Auditors Warn Niagara Falls May Struggle Financially Without Casino Payments
The dispute between the state of New York and the Seneca Nation of Indians continues. The state’s Comptroller’s Office said on Wednesday that the city of Niagara Falls may lose a huge amount of finances thanks to the Senecas’ decision to stop paying their slot revenue to the state.
Back in February, the Seneca Nation decided to stop contributing the revenue. A 2002 deal between the state and the tribe said that the Senecas would pay 25 percent of its yearly slot machine revenue to the state from its three casinos in the western part of the state. The money was then divided evenly among state coffers and local communities.
If the issue continues without a resolution, auditors say that the city of Niagara Falls is at risk of a major budget impasse over the next few years. Niagara Falls has been spending $9 million of the casino revenue to fill recent budget gaps since 2014. The city, which is home to Seneca Niagara Hotel & Casino, has received revenue from the Senecas for 14 years.
The Comptroller’s Office reported that the city of Niagara Falls has become highly dependent on the revenue payments being made. The lack of money coming in may seriously harm the city’s financial wherewithal. A recent audit showed that Niagara Falls’ casino fund has decreased from $44 million in 2013 to just over $25 million at the end of May of 2017. By the end of 2018, Niagara Falls could be without the casino finances altogether. The state has since urged city officials to come up with alternative budgeting solutions.
Niagara Falls Mayor Paul Dyster told local reporters that his city is not on the verge of running out of finances nearly as quickly as auditors suggest. He did, however, admit that his city has seen better days as far as money is concerned. Dyster did add that Niagara Falls has ample reserves if necessary to bridge the gap between now and whenever the dispute between the Senecas and the state of New York is resolved.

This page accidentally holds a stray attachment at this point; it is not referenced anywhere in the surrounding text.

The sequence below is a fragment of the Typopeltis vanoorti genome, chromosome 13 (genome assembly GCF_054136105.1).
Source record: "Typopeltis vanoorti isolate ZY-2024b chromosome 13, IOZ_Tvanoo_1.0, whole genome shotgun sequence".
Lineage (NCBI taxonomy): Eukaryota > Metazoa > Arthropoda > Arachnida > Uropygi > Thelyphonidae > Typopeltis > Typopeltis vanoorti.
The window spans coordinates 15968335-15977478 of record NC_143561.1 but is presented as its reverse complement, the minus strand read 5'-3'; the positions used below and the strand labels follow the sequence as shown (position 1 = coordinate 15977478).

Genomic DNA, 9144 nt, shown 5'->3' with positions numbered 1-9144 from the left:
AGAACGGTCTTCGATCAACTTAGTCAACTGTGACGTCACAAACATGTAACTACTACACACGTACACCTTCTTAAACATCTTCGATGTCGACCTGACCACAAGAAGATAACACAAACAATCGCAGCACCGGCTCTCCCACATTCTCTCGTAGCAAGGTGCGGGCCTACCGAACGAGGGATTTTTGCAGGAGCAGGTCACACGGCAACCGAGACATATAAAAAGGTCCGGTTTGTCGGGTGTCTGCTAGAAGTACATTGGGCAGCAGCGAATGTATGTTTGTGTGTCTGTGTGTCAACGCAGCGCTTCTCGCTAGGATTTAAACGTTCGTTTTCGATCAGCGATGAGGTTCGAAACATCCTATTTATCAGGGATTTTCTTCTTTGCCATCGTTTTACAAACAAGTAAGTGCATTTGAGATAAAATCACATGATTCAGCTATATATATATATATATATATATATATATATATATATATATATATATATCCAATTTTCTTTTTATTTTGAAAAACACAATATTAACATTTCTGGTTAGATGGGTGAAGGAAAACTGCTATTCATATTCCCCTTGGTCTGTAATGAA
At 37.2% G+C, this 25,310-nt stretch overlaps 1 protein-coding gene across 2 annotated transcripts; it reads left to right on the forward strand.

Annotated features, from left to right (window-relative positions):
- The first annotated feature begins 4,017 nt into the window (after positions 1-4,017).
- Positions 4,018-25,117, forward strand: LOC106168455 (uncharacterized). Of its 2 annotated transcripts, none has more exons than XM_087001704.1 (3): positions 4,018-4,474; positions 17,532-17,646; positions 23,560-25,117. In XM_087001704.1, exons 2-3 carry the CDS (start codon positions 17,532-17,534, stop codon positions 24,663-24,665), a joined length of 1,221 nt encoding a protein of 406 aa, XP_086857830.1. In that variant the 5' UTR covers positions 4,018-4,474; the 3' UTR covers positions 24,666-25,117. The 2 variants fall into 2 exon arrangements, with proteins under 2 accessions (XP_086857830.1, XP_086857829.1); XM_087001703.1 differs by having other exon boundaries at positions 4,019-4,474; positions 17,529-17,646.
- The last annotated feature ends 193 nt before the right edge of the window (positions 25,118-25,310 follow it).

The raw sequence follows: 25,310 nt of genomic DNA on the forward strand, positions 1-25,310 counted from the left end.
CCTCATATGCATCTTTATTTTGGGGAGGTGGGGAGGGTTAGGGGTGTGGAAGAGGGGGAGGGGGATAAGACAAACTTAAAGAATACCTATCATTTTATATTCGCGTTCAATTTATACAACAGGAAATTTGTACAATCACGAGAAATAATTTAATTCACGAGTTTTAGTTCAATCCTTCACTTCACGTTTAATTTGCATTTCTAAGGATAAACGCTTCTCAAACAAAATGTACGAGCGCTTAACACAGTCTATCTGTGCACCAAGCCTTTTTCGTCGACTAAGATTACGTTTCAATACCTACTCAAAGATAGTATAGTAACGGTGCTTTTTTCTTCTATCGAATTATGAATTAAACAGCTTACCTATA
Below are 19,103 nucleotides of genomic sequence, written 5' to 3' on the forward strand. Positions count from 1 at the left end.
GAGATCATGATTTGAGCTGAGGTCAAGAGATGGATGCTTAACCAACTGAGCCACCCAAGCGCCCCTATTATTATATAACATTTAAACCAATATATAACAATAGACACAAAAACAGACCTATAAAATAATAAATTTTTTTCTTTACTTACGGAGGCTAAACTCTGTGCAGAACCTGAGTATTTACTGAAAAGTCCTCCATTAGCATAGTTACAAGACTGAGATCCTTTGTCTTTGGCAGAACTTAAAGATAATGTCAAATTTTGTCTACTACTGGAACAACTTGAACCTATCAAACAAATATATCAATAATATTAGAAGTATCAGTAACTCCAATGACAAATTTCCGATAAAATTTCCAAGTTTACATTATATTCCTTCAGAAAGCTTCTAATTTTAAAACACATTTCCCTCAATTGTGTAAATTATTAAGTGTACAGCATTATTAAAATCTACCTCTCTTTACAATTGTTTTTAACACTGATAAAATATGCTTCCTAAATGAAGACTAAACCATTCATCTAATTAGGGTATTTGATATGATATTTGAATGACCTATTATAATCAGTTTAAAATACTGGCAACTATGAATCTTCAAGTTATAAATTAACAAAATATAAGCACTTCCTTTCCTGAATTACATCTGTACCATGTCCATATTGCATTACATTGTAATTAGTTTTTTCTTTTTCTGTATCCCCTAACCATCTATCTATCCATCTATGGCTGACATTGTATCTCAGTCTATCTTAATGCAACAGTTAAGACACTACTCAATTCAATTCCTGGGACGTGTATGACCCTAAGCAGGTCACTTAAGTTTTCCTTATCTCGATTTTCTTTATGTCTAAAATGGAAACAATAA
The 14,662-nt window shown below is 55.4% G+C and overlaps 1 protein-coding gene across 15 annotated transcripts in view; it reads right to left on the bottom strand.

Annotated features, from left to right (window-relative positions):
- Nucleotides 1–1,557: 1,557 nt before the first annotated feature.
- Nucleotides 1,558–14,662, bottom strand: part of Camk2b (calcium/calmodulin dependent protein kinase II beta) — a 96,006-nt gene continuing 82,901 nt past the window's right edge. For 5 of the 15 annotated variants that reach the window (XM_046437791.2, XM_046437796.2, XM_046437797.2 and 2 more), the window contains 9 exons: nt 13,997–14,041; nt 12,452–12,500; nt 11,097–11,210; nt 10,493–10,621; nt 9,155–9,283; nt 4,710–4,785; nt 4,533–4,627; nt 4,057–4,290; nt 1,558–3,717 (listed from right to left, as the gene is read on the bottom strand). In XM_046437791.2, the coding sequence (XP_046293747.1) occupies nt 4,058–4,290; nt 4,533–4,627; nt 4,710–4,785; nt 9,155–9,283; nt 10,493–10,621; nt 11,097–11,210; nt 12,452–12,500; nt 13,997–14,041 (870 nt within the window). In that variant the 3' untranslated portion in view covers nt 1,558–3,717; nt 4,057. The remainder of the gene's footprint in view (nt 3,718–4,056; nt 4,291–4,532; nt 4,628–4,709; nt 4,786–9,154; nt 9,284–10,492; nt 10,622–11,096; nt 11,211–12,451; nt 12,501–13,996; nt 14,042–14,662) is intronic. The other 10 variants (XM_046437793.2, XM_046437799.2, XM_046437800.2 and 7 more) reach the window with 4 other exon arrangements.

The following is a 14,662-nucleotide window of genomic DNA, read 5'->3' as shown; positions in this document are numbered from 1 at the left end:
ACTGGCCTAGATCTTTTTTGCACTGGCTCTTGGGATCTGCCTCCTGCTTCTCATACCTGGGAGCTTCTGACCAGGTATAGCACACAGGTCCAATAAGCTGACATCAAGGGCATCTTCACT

The Senecas have been annually paying in the vicinity of $100 million to the state since the aforementioned 2002 deal was struck. The contract expired on New Year’s Eve of 2016, though, and a new compact hasn’t been agreed upon. The Senecas announced in February they had no interest in coming to a new agreement.
The Senecas were turned off by the opening of three new casinos in Upstate New York, one of which will open in early 2018. The Senecas are arguing that New York breached its part of the deal by greenlighting the new facilities, which the tribe believes will cut into its own casino revenue.
As you may imagine, New York state officials are none too pleased that the tribe has decided to stop making payments. Officials believe the deal automatically renewed once the calendar flipped to 2017. New York says a provision in the old deal caused the deal to automatically vest for an additional seven years if neither side objected.
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